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April 1, 2019 | 2:45 p.m. - 4:00 p.m.
Category: Lecture
Location: Faculty/Administration #1140 | Map
656 W. Kirby
Detroit, MI 48202
Cost: Free

Speaker: Vladimir Chernyak, Wayne State University (Chemistry)


Integrability in Time-Dependent Quantum Problems: Factorization, Moduli Spaces, Spectral Curves, and Representations of Quantum Groups


Quantum evolution with time-dependent Hamiltonians, $ihbar dot{Psi}(t) = {H}(t) Psi(t)$, as of today draws considerable attention, both in experimental and theoretical research. The simplest model with ${H}(t) = {A} + {B}t$,  ${A}$ and ${B}$ being $2times 2$ real hermitian matrices, known as the Landau-Zener (LZ) problem, has an exact solution in special functions. In the general $N$-dimensional case, known as Multi-Level LZ (MLZ) problem, exact solutions are not available. However, for a certain class of MLZ problems that satisfy certain phenomenologically determined ``integrability'' conditions, the scattering matrix can be represented in a factorized form, with the elementary scattering events being represented in terms of the standard LZ matrix, which is the first aspect of integrability.
In the first part of this talk we reveal the reason that stands behind the aforementioned factorization: Each integrable MLZ problem can be embedded into a system of $M$ linear first-order differential equations with respect to $M$-dimensional time, that satisfy the consistency constraints, the latter having a form of the zero-curvature conditions, which is the second and dynamical aspect of integrability. In other words, the meromorphic connection/$D$-module over $CP^{1}$ is a pull-back of some counterpart, defined on $CP^{M}$.
In the second part of the talk we will discuss the problem of identification of exactly solvable MLZ problems and show that it boils down to classification of meromorphic connections (as special kinds of $D$-modules) over $CP^{M}$, equipped with additional structures, associated with time-reversal symmetry, possessed by MLZ problems. The corresponding moduli spaces turn out to be quotient moduli stacks. Since with each MLZ problem one can associate a smooth complex curve, there is a morphism from the classifying stack of integrable MLZ to the moduli stack of complex curves. We will speculate on possible relevance to number theory, and in particular modular forms.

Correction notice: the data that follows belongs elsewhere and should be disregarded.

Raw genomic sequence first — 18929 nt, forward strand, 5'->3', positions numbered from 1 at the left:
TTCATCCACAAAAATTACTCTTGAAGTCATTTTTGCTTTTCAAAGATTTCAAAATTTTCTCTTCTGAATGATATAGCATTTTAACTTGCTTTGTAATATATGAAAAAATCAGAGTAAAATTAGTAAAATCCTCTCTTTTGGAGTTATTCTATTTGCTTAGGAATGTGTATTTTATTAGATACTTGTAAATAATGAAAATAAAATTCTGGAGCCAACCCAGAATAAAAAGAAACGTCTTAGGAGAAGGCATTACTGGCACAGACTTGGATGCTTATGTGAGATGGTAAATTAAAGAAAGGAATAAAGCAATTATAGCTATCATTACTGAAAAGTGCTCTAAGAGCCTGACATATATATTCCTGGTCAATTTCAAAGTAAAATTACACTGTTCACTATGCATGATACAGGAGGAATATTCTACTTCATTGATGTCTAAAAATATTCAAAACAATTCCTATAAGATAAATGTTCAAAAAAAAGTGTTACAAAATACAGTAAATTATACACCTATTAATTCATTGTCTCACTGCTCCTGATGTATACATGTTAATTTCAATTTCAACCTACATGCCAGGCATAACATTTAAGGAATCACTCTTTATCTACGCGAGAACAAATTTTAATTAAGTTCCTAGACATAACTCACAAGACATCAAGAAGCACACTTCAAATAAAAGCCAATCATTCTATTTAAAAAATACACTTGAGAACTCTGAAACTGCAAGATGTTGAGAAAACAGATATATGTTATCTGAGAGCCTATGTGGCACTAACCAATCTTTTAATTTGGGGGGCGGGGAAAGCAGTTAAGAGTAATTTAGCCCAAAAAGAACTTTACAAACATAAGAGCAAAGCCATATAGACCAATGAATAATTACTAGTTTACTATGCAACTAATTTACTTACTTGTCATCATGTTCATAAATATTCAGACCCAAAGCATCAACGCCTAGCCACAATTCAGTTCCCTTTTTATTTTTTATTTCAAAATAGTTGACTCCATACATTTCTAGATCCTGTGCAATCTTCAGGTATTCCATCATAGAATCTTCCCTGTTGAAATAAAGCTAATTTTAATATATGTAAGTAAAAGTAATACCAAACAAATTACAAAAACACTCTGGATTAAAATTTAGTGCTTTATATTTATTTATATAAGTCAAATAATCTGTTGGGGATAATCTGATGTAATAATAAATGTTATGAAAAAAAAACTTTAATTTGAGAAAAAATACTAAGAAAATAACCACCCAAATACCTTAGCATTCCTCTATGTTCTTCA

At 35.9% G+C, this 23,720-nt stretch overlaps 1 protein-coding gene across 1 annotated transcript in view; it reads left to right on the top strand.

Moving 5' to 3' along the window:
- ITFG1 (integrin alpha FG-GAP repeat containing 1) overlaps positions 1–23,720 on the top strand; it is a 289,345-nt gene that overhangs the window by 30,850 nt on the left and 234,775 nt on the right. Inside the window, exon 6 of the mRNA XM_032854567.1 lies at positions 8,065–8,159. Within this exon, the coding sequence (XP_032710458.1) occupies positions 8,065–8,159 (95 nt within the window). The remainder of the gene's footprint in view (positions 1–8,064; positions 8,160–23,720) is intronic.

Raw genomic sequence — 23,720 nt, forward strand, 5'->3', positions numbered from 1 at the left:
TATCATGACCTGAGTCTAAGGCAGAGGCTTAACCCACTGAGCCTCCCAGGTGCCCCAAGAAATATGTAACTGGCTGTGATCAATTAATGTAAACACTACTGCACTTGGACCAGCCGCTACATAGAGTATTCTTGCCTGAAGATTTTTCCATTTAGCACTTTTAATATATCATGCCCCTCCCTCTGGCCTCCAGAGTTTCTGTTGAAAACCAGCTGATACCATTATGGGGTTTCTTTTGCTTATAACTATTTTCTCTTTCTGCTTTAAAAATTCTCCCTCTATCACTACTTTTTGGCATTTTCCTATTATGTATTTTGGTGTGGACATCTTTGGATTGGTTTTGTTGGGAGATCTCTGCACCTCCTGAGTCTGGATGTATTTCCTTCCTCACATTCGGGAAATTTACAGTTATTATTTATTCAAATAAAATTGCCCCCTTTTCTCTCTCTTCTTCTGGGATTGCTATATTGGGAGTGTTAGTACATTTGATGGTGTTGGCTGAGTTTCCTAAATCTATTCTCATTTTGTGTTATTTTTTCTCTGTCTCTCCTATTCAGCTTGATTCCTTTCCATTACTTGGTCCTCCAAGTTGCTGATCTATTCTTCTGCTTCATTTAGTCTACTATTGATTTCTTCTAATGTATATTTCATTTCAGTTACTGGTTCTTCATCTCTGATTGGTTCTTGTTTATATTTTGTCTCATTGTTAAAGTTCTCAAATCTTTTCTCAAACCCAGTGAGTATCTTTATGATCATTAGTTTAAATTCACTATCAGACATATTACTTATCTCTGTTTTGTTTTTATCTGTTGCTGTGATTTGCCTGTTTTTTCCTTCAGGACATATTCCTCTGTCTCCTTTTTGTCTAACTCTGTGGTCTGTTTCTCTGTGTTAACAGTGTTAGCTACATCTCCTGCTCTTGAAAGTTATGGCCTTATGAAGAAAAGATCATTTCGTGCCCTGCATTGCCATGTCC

In the last part of the talk we focus on a more general, still integrable, so-called BCS model that describes $N_{rm s}$ identical quantum spins, with $H(t) = H_{rm C} t^{-1} + H_{rm G}$, where $H_{rm C}$ and $H_{rm G}$ describe identical pairwise spin-spin interactions and effects of inhomogeneous magnetic field, respectively, so that the model describes evolution of the initial strongly correlated state at $t = +0$ into an uncorrelated counterpart at $t to infty$, when the spin-spin interaction is switched of, and generally in a non-adiabatic fashion. The obtained exact solution shows an amazing property: The ground state in the strongly correlated phase ``dissociates'' into a Gibbs distribution in a completely integrable way, without any chaos or bath involved. Evolution of an arbitrary initial eigenstate still requires solving a complex combinatorial problem. It can be efficiently treated by making use of the spin permutation symmetry, with the symmetry of the extended model that provides exact solutions being extended from the symmetric group ${rm S}_{N_{rm s}}$ to Artin's Braid Group (BG) ${rm B}_{N_{rm s}}$, due to effects of monodromy in the extended space. The compact Quantum Group (QG) ${rm SU}_{q} (2)$ appears naturally as an auxiliary tool for describing relevant representation of ${rm B}_{N_{rm s}}$.


For more information about this event, please contact Department of Mathematics at 3135772479 or